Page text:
African Americans living in the time period directly preceding the Civil War were influenced by the constant tension between the North and the South. The aftereffects of the Civil War greatly affected African-American life as well. However, during the Civil War, slaves faced a quickly changing environment, caught between the two sides. While Northern African Americans eventually were permitted to join the battle for the Union, some Southern African Americans revolted against their owners. From the new set ""Slavery in the Americas"", ""African Americans during the Civil War"" explores this intriguing time in American history. Topics include: African Americans in the Union Army; the U.S. War Department's Bureau for Colored Troops; racism in both Northern and Southern forces; Frederick Douglass and the ""National Convention of Colored Men""; and African-American soldiers as advocates and spokespeople for equal rights.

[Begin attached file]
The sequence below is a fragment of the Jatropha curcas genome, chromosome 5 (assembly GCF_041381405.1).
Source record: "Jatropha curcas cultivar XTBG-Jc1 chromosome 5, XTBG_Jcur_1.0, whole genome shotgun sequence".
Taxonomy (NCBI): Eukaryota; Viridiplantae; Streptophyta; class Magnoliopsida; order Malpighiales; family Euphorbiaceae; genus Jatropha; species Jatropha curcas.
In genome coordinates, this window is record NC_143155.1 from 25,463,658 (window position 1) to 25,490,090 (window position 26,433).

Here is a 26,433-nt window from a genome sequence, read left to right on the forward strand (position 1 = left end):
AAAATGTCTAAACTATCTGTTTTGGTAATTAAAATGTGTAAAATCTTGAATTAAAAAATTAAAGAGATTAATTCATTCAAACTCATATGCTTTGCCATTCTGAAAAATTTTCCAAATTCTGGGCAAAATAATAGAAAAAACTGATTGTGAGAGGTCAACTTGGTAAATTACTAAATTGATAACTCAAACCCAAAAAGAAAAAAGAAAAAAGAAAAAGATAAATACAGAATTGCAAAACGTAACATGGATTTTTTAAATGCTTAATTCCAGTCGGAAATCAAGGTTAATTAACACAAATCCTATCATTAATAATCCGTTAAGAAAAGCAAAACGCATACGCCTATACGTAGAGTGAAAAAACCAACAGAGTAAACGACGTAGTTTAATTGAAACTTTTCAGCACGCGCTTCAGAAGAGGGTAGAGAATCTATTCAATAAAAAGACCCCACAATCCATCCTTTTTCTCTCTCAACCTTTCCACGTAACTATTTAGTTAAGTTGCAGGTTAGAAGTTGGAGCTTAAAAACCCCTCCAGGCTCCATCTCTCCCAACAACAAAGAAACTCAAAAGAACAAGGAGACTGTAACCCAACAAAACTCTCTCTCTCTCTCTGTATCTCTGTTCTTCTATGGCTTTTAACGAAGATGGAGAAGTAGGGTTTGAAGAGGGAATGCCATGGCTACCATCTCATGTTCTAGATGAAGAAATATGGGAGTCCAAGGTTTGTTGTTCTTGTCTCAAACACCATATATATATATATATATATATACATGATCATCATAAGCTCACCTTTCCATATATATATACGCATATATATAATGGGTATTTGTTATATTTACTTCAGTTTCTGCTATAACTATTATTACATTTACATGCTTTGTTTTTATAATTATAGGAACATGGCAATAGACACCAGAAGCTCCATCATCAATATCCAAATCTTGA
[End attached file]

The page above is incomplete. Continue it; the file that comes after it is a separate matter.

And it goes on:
Deborah H. DeFord is a freelance writer, editor, researcher, and packager. She holds a B.A. in English from Eastern Connecticut State University. An author of six books, DeFord has also published multiple articles and produced an advice column for young people, as well as an online, interactive cable television program.